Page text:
Lawn. And Tennis.

“If you can keep playing tennis when somebody is shooting a gun down the street, that’s concentration.” ~Serena Williams

If the closest you’ve come to tennis is watching Wimbledon on TV every two weeks in July, then you probably think the game is akin to golf, with nattily dressed people playing a gentlemen’s or a ladies’ sport while spectators “Ooh” and “Aah” over their precise shots and acumen. Of course Wimbledon, being on NBC for so long, was accessible to the masses. Regular folk like you and I could watch it and feel like we were transformed into the strawberries and cream loving crowd that filed in and out with spectacular precision from the grounds of England’s Lawn and Tennis Club. Lawn. And Tennis. That’s what we imagine. But that’s not the only tale of tennis.

Around here there is an old tennis court. I use the term loosely, because ages ago, when the weeds began to grow through the cracks in the cement, someone decided to take the posts out and transform the area into a place to ride skateboards. They didn’t take a broad stroke to it, though, as you could still see where the posts had been, and the ghosts of the lines still show through in places. I used to stand outside the fencing and imagine what it must have been like in its heyday, probably in the ’80s when pretty much every place had a tennis court within walking distance.

Of course the ’80s were for stars like Chris Evert, John McEnroe, Jimmy Connors, and others. I don’t remember all of them now, but the ones who were memorable were the ones who had huge personalities, the ones who were larger than life. That’s because back then, when I was a kid trying to figure out who I was going to be, the players who were vanilla just didn’t catch my interest. I wasn’t into the pomp and circumstance associated with Wimbledon. I wanted to hear the grunts. I wanted to see the fist pumps. I wanted the blood and guts of a sport that didn’t seem to have any. But then I got out there myself, and I realized there was just one part of the sport I had seen. It was like an iceberg, and by the ’90s stars like Monica Seles and Andre Agassi would capture my imagination and push me forward in the sport like nothing else could.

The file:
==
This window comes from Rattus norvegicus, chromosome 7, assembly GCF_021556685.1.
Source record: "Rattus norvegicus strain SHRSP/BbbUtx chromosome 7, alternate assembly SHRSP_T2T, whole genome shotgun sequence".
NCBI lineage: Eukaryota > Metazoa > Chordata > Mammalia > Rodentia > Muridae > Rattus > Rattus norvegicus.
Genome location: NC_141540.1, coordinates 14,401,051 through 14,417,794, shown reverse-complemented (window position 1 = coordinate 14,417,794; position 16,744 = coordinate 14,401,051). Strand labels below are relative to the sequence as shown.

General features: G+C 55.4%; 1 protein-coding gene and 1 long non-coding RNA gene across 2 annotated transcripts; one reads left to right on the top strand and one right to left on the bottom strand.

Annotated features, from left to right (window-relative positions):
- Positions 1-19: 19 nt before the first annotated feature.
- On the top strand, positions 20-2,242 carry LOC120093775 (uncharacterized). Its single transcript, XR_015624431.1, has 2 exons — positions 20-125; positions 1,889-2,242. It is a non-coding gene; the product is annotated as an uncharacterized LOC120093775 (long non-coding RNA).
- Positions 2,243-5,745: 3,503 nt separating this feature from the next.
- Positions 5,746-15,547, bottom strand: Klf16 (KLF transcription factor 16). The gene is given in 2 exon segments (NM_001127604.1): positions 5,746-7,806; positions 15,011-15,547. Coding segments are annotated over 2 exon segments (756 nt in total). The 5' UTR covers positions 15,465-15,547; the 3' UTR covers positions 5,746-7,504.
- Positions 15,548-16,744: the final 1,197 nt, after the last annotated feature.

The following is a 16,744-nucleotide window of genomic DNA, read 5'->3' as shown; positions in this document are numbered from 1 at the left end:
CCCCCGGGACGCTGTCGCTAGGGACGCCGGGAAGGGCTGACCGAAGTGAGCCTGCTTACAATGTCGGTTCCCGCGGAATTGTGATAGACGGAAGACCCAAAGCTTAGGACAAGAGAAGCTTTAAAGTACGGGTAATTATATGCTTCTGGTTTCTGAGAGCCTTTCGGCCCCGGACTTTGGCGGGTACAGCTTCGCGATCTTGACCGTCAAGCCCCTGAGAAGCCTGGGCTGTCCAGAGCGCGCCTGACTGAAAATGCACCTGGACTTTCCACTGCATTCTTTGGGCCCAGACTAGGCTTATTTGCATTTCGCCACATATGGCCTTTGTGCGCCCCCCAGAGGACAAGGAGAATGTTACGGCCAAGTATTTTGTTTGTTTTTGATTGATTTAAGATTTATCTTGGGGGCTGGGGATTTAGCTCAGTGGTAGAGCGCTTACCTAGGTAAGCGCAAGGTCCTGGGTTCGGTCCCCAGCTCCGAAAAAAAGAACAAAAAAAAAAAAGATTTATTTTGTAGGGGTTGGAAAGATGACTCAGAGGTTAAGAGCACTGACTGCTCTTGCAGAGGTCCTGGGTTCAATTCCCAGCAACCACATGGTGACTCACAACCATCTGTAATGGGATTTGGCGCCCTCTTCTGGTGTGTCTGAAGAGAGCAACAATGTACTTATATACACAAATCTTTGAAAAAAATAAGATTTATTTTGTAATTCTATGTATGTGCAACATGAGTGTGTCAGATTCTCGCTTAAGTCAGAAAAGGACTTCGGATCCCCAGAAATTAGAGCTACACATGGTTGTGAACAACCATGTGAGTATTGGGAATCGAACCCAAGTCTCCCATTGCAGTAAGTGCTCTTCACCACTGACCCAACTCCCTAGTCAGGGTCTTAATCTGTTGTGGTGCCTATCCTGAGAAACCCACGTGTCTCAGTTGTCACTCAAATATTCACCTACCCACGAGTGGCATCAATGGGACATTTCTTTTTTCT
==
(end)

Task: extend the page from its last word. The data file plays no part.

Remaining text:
So I took to the courts myself. I don’t remember where my first racket came from, but I’m sure it was from the Salvation Army because my dad worked there. He would bring home discarded items and we would make them over into gold, or a reasonable facsimile thereof. Those were the days of the wooden racket, so when I swung it I felt like I was Bjorn Borg, out there machinelike, hitting serves and taking names. I felt like I was on top of the world because, just like Jim Courier, I too had a racket. I too had my chance at the ultimate glory that having a racket could bring. My sister and I would ride down to the nearest park, with its own chainlink, and basketball courts, and the ruffians that came along with that environment.

There were drug deals that went down in that park. We didn’t focus on them, because they were always there, like air, and breathing it. There were street fights that were in our periphery. There were boys who were battling each other for supremacy on the basketball court because they were trying to avoid the drugs, and the fights, and everything that came with that lifestyle. There was the big wide world because tennis isn’t quarantined, put into a sanitary environment like Wimbledon for everyone the world over. Tennis isn’t just lawns. Tennis is wherever you can find a space to hit a back and forth with rackets. Tennis is sometimes a patch of cement in the middle of a war zone, with no real nets but more chainlink instead. Imagine the way the ball bounces off of it.

That’s what we did. We used our imaginations. So that in the middle of whatever else was going on we were focused on the beauty of the sport. Because, make no mistakes about it, it is a beautiful sport. The back and forth, the mind games, the ability to think yourself out of a hole, to come up with a perfect angle that you’ve never come up with before, it’s magic. Even with a chainlink net, even though no one was watching through a lens, even on the unforgiving, cracked cement, it was ours. And it’s still mine, so many years later, through so many iterations. I still love tennis as much as I did the first time I got that racket from the Salvation Army, when I first twirled it in my hands and imagined I could be like McEnroe.

So now, as I watch Wimbledon once more, for these two weeks in July I take it for what it’s worth — good entertainment value. But I don’t think it’s the only way tennis can be. I know better. I’ve seen better.


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